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As Long as We Remember...

July 4, 2014

A Place in Civil War History

Joe Charlebois

One hundred and fifty years ago at the confluence of the Georgetown Pike (now Route 355), the Monocacy Junction of the B&O Railroad and just up river from the Baltimore Pike to Baltimore (now Reich’s Ford Road), Union forces led by Maj. Gen. Lew Wallace lost the only Civil War battle on Union soil to Confederate forces.


In July of 1864, Frederick was essentially left unprotected from the advance of unchallenged southern forces. Prior to the Battle of Monocacy, the city was subject to the ransom demands of Confederate General Jubal Early. The town was quickly able to produce $200,000 and was saved from the torch. After the ransom demands were met, the advancing Confederates turned their attention toward Washington.


The importance of this battle at the Monocacy River cannot be underestimated. Prior to reaching Frederick, Confederate forces, led by General Early, made a somewhat effortless trek up the Shenandoah Valley on their way to Frederick with the intent of attacking the Union capital from the north and west while the Union’s General Ulysses Grant’s forces were tied up in battles around Richmond, Virginia.


Sitting just a scant three miles from the City of Frederick, the battlefield was the most likely area for General Early’s troops to cross the Monocacy as this was the site of the three noted potential river crossings – including the B&O railroad bridge that was a main supply route for Union Troops.


With notice of the movement of General Early’s forces up the Shenandoah Valley, the Union forces, under the direction of General Wallace, were able to amass approximately 5,800 troops – including 2,500 men, most of whom were inexperienced soldiers of the Potomac Home Brigade and Ohio militia. These men were called “Hundred Days Men” due to the level of training they received and the time from enlistment to battle. The other fortifying contingent that marched northwest to join General Wallace came from Gen. James B. Ricketts’ Division of IV Corps.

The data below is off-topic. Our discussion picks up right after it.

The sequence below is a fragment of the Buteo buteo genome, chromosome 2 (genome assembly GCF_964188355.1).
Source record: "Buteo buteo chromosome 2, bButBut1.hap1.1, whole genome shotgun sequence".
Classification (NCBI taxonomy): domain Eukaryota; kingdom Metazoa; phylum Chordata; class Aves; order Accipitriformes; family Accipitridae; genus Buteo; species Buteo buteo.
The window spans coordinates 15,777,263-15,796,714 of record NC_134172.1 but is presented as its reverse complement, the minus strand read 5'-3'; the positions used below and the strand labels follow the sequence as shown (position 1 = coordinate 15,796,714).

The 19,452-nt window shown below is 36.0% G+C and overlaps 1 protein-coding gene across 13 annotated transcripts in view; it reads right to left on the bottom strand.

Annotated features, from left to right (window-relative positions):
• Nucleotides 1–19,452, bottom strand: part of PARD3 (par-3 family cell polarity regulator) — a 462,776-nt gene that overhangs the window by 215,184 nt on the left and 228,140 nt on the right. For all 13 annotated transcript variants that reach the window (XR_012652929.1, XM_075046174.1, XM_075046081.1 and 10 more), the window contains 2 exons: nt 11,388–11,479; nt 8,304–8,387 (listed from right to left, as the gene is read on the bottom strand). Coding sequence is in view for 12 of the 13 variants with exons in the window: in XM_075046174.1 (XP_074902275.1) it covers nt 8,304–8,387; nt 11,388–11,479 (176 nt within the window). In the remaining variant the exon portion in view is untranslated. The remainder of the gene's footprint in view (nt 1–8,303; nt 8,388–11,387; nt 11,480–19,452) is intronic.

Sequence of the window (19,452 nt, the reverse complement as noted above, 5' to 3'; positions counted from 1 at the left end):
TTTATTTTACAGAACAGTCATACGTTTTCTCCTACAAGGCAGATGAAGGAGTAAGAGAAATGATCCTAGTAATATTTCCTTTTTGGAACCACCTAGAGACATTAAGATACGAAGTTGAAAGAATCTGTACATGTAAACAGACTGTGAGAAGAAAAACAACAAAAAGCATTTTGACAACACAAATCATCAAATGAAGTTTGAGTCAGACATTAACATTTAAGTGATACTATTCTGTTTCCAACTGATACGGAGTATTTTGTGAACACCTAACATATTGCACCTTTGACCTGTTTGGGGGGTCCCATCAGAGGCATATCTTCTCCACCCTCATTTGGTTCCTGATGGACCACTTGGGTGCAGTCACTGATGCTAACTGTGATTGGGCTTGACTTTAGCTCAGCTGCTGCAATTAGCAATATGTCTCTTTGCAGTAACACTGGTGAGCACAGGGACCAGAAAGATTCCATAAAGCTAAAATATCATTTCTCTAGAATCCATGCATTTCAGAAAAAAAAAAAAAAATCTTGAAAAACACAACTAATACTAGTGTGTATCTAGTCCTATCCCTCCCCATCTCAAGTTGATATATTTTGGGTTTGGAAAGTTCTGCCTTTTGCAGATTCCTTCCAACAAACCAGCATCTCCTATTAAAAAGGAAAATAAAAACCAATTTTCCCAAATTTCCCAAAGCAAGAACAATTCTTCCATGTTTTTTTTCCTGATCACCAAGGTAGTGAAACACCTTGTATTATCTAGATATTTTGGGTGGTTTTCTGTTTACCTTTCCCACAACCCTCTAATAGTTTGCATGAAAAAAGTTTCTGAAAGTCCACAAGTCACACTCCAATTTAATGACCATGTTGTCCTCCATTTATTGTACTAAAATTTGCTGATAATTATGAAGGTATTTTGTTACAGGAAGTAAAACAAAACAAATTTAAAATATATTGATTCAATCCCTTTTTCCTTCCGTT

When the battle ensued on July 9, the federal forces were initially able to repel General Early’s advance. But with continued attacking maneuvers, General Early’s Confederates would eventually break the Union lines. General Wallace’s troops would lose nearly 1,300 men in their attempt to turn back the Confederates. General Early would eventually fallback and retreat toward Baltimore, leaving the road to Washington open.


With the staunch defense of Monocacy Junction, General Early’s men were forced to encamp for the night. While the Confederates were forced to bivouac, General Grant was able to send IV Corps reinforcements to protect Washington at Fort Stevens. The next day, as General Early’s forces pillaged Urbana and made their way to Washington, they were met by Union forces at Fort Stevens which were too large to overcome. At this point General Early realized that any attack on the fort would mean certain defeat, so he retreated across the Potomac at White’s Ferry and into bordering Virginia.


This Union loss was the “victory” that eventually saved Washington from an unopposed onslaught of Confederate forces. Although by its sheer size it is at best considered a skirmish, it truly is the “Battle that Saved Washington!”


Frederick is blessed to have the National Park Service operate and preserve the park on the site of this battle.


The battlefield is located just south of the Francis Scott Key Mall on Route 355. It lies on both sides of the road but the new visitor center on the north-bound side of U.S. 355 has interactive displays and museum quality pieces that make this visit top-notch! Re-enactments are commonplace and if you connect to the website (, you can get the schedule for events and activities at the park.


Starting on July 5th, the National Park Service will be hosting artillery demonstrations, music, tours, historical stories and real time hikes over the same grounds that both the Blue and the Gray trod all those years ago. There will also be programs at Mt. Olivet cemetery, Frederick’s City Hall, the Frederick Visitor Center as well as downtown. Please take time to stop by one of these locations and relive the fight that our town was intimately apart of 150 years ago this week.


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